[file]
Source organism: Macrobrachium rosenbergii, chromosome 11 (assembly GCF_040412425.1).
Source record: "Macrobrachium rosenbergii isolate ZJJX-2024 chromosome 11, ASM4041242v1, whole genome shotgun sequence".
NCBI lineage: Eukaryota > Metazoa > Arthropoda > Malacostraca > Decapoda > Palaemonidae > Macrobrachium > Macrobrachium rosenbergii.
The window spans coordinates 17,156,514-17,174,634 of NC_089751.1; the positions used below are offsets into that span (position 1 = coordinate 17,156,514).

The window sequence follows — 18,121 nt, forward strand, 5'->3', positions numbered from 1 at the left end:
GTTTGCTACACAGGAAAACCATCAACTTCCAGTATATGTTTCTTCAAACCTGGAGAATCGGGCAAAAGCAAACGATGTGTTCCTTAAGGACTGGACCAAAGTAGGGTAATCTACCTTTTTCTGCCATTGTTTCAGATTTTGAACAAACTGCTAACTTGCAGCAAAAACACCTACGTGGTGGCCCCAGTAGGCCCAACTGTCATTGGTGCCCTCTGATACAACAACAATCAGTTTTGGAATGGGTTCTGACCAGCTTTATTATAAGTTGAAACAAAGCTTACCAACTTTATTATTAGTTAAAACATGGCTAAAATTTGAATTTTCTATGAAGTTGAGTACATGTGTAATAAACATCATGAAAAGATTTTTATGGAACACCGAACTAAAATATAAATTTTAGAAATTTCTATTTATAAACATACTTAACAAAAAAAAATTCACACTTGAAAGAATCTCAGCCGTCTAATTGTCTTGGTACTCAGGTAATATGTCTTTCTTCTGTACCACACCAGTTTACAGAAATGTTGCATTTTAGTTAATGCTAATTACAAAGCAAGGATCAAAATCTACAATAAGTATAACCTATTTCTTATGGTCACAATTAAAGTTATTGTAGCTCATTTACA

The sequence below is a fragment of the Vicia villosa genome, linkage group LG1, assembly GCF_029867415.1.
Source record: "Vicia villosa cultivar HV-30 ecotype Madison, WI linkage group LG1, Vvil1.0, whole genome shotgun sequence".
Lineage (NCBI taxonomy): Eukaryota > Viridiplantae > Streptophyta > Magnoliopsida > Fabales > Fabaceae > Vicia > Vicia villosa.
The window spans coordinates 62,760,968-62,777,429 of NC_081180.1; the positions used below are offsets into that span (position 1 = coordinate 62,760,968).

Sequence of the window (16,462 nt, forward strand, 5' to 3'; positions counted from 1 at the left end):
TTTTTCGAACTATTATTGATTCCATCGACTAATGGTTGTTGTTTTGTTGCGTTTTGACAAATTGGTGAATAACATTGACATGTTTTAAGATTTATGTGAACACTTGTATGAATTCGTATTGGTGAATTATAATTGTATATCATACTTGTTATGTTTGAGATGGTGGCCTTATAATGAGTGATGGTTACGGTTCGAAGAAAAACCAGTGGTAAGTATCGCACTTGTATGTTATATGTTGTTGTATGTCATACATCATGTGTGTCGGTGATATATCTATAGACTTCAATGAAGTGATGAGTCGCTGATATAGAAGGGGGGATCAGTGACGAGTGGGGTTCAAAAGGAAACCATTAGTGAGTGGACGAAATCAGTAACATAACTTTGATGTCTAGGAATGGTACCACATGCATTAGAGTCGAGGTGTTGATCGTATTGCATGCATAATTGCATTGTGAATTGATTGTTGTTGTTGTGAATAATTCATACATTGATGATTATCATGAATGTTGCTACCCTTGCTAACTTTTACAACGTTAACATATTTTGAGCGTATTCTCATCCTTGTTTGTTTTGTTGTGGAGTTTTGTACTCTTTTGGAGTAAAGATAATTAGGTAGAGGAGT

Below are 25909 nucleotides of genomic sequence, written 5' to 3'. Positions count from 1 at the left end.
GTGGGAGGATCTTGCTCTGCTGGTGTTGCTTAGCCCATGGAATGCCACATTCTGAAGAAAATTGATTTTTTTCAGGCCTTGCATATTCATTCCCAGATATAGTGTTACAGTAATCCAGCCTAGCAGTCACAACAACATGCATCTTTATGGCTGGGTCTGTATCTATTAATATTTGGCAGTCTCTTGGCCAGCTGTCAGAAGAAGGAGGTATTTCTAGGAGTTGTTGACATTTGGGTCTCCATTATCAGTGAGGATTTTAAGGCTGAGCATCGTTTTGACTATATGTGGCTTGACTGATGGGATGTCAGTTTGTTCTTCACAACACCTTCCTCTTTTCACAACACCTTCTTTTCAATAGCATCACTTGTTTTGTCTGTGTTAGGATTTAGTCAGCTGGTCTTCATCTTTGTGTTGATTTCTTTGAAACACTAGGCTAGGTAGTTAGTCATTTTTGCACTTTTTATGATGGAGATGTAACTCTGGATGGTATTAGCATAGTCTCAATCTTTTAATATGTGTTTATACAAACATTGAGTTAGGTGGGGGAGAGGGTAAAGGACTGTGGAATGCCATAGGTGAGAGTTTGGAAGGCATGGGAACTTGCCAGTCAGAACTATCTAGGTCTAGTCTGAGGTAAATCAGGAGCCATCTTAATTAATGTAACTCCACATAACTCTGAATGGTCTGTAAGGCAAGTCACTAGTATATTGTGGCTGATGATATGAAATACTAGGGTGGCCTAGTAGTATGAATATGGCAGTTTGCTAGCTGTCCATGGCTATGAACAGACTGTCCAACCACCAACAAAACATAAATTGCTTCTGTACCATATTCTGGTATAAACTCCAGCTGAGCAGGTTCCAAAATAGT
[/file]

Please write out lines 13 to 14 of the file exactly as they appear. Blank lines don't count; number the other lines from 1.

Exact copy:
Below are 25909 nucleotides of genomic sequence, written 5' to 3'. Positions count from 1 at the left end.
GTGGGAGGATCTTGCTCTGCTGGTGTTGCTTAGCCCATGGAATGCCACATTCTGAAGAAAATTGATTTTTTTCAGGCCTTGCATATTCATTCCCAGATATAGTGTTACAGTAATCCAGCCTAGCAGTCACAACAACATGCATCTTTATGGCTGGGTCTGTATCTATTAATATTTGGCAGTCTCTTGGCCAGCTGTCAGAAGAAGGAGGTATTTCTAGGAGTTGTTGACATTTGGGTCTCCATTATCAGTGAGGATTTTAAGGCTGAGCATCGTTTTGACTATATGTGGCTTGACTGATGGGATGTCAGTTTGTTCTTCACAACACCTTCCTCTTTTCACAACACCTTCTTTTCAATAGCATCACTTGTTTTGTCTGTGTTAGGATTTAGTCAGCTGGTCTTCATCTTTGTGTTGATTTCTTTGAAACACTAGGCTAGGTAGTTAGTCATTTTTGCACTTTTTATGATGGAGATGTAACTCTGGATGGTATTAGCATAGTCTCAATCTTTTAATATGTGTTTATACAAACATTGAGTTAGGTGGGGGAGAGGGTAAAGGACTGTGGAATGCCATAGGTGAGAGTTTGGAAGGCATGGGAACTTGCCAGTCAGAACTATCTAGGTCTAGTCTGAGGTAAATCAGGAGCCATCTTAATTAATGTAACTCCACATAACTCTGAATGGTCTGTAAGGCAAGTCACTAGTATATTGTGGCTGATGATATGAAATACTAGGGTGGCCTAGTAGTATGAATATGGCAGTTTGCTAGCTGTCCATGGCTATGAACAGACTGTCCAACCACCAACAAAACATAAATTGCTTCTGTACCATATTCTGGTATAAACTCCAGCTGAGCAGGTTCCAAAATAGT